You may know that our Camden centre is home to a specialised Pilates and Gyrotonic® class studio, equipped with a broad range of apparatus needed for both of these highly beneficial movement methods. But what is the difference between the two? Karrie Dene explains.
Pilates and GYROTONIC® classes often feature under the same umbrella as both methods aim to increase flexibility and strength. However, the movement experience is very different. One way to describe the difference is to say that Pilates is like classical ballet and GYROTONIC® is like contemporary dance but that analogy is not always clear – so let’s have a look at some other ways we can separate the two.
Pilates has six traditional principles: centring, concentration, control, precision, flow and breath. Together these principles help strengthen core muscles, improve awareness and reduce tension throughout the body, helping you become more controlled and aligned.
The GYROTONIC® method has four principles: intention, stabilisation, decompression and coordination. The method focuses on improving mobility and strength by releasing and exploring your limits through circular movements within a controlled range of motion.
Pilates focuses on key alignment issues. It uses your muscular, skeletal and nervous system to re-educate movement patterns within the body. GYROTONIC® focuses on your muscle, fascia, skeletal and nervous systems as well as your energetic body. This brings a more holistic feel to the practice as the physical integrates with the emotional and mental.
Pilates uses a variety of equipment within the studio, including the reformer, chair, ladder barrel and trapeze table, also known as the cadillac. The springs are used to create resistance or assistance, so that you can achieve the maximum benefit from the exercise. You can recreate the same exercise on multiple pieces of equipment to achieve different results or to suit your ability.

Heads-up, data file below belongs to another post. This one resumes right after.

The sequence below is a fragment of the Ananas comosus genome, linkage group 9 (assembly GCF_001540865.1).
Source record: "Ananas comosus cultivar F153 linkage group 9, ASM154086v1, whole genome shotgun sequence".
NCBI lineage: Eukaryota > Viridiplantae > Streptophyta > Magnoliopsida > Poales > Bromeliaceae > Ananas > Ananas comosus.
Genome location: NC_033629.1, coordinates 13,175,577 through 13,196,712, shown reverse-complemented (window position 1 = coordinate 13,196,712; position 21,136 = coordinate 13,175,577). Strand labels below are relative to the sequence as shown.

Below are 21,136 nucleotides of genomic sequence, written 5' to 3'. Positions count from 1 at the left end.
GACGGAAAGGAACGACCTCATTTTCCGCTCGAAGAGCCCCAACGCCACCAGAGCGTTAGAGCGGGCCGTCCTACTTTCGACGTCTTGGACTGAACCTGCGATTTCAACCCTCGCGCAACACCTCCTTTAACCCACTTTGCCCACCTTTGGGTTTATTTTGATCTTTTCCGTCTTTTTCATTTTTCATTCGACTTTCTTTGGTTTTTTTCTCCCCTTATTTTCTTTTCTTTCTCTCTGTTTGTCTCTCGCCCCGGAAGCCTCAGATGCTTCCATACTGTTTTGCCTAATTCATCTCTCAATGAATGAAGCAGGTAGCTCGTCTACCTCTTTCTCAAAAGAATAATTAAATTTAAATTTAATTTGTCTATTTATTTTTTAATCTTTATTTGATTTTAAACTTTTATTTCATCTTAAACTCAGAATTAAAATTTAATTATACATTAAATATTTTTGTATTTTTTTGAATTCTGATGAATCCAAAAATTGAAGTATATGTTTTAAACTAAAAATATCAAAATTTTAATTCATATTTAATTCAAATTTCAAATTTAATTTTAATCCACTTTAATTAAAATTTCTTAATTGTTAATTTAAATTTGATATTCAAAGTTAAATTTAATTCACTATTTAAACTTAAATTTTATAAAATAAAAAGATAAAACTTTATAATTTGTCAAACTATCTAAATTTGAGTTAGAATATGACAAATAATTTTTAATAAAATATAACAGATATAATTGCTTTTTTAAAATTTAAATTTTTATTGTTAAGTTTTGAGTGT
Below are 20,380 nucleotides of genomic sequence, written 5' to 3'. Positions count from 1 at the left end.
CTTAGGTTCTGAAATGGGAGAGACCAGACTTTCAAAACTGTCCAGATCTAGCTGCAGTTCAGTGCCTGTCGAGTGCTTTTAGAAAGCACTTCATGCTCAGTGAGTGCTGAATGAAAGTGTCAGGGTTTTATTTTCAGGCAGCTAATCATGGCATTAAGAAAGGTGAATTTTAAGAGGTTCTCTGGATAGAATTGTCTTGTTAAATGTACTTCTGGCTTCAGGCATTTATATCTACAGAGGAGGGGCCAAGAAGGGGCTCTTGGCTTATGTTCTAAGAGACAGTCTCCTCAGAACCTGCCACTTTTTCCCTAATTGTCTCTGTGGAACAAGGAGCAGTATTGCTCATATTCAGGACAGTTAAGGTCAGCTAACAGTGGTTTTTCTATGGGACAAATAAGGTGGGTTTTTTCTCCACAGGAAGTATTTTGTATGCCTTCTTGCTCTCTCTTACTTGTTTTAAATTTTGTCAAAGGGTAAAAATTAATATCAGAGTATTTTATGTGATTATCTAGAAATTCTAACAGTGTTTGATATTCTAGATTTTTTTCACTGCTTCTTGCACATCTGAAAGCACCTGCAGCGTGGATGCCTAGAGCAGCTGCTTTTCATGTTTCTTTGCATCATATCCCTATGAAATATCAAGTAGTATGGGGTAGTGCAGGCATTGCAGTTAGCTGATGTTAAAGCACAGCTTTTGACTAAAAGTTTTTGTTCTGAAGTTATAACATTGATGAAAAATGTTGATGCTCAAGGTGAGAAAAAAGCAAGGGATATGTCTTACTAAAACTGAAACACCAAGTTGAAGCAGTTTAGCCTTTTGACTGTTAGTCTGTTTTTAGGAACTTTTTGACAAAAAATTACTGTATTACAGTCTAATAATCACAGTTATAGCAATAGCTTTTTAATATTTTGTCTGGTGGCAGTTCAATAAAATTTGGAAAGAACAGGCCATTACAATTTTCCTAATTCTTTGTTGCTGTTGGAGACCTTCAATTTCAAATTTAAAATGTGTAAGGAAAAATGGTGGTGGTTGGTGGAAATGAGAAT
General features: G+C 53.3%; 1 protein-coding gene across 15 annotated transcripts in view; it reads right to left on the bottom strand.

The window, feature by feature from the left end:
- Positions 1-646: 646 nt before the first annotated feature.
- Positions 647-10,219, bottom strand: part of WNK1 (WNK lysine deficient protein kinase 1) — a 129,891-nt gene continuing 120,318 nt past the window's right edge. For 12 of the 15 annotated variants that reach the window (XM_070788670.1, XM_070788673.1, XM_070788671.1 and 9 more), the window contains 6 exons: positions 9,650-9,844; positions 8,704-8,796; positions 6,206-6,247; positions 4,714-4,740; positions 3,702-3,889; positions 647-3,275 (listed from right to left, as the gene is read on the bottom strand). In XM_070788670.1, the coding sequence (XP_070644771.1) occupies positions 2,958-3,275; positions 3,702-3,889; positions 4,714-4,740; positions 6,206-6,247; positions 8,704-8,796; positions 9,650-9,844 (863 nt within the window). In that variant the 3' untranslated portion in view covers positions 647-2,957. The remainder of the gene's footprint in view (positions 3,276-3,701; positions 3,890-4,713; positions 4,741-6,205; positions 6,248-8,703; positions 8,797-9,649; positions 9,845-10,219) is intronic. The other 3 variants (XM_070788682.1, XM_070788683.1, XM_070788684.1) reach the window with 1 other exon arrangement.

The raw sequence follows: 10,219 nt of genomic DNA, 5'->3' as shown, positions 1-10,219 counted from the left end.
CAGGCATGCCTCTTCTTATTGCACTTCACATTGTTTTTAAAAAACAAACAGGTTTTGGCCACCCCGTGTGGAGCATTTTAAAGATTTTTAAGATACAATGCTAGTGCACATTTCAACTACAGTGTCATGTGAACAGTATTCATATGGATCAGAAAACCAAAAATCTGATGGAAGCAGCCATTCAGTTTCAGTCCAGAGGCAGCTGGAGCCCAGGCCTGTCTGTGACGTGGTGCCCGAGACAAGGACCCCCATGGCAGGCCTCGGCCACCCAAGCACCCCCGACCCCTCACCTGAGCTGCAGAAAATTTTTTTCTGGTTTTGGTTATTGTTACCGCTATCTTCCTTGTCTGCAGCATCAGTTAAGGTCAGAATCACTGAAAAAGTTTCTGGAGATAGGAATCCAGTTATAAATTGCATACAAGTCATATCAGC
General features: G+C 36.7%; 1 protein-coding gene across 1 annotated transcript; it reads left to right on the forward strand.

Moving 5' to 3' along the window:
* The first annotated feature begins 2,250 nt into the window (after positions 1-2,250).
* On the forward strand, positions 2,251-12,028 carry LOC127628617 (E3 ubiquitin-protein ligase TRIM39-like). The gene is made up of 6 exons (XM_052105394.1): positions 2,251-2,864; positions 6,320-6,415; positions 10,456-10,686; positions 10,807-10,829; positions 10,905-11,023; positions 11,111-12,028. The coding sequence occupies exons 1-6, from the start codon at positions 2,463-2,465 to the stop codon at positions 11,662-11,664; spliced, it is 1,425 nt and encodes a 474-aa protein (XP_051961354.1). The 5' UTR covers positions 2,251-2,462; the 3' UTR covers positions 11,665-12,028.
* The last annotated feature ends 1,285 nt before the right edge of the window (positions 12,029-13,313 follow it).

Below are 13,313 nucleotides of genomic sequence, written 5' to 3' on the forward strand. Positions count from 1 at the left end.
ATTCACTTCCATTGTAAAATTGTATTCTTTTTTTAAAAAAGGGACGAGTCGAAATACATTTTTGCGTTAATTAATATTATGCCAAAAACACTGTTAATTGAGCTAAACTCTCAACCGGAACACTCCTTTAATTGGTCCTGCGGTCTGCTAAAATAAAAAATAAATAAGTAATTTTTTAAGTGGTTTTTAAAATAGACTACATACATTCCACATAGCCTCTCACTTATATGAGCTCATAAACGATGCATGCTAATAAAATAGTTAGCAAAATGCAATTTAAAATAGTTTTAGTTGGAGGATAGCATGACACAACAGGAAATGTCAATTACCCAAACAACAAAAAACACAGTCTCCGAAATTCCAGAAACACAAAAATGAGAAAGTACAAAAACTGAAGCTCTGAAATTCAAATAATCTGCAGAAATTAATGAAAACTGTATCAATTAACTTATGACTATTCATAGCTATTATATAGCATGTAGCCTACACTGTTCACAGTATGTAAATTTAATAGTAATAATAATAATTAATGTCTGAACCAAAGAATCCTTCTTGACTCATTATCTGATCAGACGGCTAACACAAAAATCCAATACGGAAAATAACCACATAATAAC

GYROTONIC® also employs specialised equipment, the main one being the pulley tower. The tower uses various pulleys and weights that apply constant resistance. This eliminates any jarring at the beginning or end of an exercise, which is when many injuries occur. You can adapt the weights and resistance to suit your needs and strength.
Pilates’ movements work on specific muscles with repetition of exercises to achieve the ultimate form and involve a lot of focus and control. The movements are generally linear or two dimensional.
GYROTONIC® works in circular and spiralling movements so the patterns become multi-directional and three dimensional, working through larger ranges of motion. You can perform these exercises with continuous flow from movement to movement with changes in tempo, breath and repetition to create variation.
Now we’ve put the differences aside, Pilates and GYROTONIC® do also share many similarities. Both will increase core control, strength, flexibility and stamina and can be done by anyone. You can use both for injury prevention or rehabilitation and both will enhance any other sports activity.
It’s important to note that neither one is better than the other as different things suit different people. I have found that they complement each other very well, and that experiencing one increases the understanding of the other.
So, which one will you choose?